by Cooper Bowen
On Mar. 11, in his first-ever prime-time White House address, President Joe Biden outlined a path forward for the United States as vaccination rates rise and coronavirus cases plateau. In a half-hour speech that was at times profoundly sorrowful, the President spoke candidly to a nation reeling from over half a million coronavirus deaths and that has endured nearly a year in some form of lockdown.
Dressed in a black suit and a solemn silver and black striped tie, Biden’s demeanor carefully reflected the gravity of the date; notably, the WHO declared COVID-19 a global pandemic exactly one year prior to his address. At one point, the President explained that he carries with him a piece of paper with the total number of American coronavirus deaths as of each morning. Pulling that folded piece of paper from his pocket, Biden proceeded to read the current U.S. coronavirus death toll: 527,726.
Walking a fine line between caution and optimism, Biden both urged state officials to retain pandemic restrictions and offered listeners a glimpse of a COVID-free future. Towards the end of his address, the President established what a month ago may have appeared to be an unattainable goal: “If we do all this, if we do our part, if we do this together, by July 4th there’s a good chance you, your families, and your friends will be able to get together in your backyard or your neighborhood and have a cookout or a barbecue and celebrate Independence Day.” This would be a day, Biden vowed, “Where we not only mark our independence as a nation, but we begin to mark our independence from this virus.”
To accomplish this objective, the President outlined a five-step roadmap to recovery. He began by promising that “all American adults will be eligible to get a vaccine no later than May 1.” Biden explained that this would be possible as the country, with the assistance of his administration, ramped up vaccine distribution beyond the current pace of 2.5 million shots per day, already double the rate when he took office. Second, the President noted that the federal government would be introducing tools, including a new website, to streamline and simplify the process of obtaining a vaccination appointment. With the continuous vaccination of teachers and school staff, Biden also committed to “[accelerating a] massive nationwide effort to reopen our schools safely” and ensure the opening of a majority of K-8 schools in his first 100 days. He continued with a promise that his administration would issue further guidance about what Americans can and can’t do when they are fully vaccinated; this, he hopes, will encourage even more eligible individuals to get the COVID-19 vaccine. Finally, the President vowed: “I will not relent until we beat this virus — but I need you.”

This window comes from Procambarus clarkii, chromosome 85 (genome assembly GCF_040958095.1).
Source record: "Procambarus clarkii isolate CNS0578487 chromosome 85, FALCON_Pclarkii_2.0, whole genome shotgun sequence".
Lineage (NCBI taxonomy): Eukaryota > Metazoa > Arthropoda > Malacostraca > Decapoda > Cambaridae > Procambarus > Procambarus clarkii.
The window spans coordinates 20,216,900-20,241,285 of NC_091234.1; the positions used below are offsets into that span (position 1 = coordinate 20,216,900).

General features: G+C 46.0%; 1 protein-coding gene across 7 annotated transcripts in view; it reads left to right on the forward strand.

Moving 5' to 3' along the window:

The American Rescue Plan, which Biden signed into law that very morning, fully funds all five steps of his recovery plan. The President spoke briefly about the contents and benefits of the historic, highly-popular bill, but did not linger on the details. Notably, he mentioned that both he and Vice President Kamala Harris would be traveling the country over the next several months to speak directly to the American people about the bill and what it means for them.
Biden concluded his speech with a somber message of unity: “We are bound together by the loss and the pain of the days that have gone by. But we’re also bound together by the hope and the possibilities of the days in front of us.”
With experts predicting that the United States will not reach herd immunity until mid-summer at the earliest, there remains a long road ahead for both the nation and Biden’s administration. His address, however, offered a brief but encouraging glimmer of hope for a nation that has gone so long without it.
Read a transcript of Biden’s speech here.
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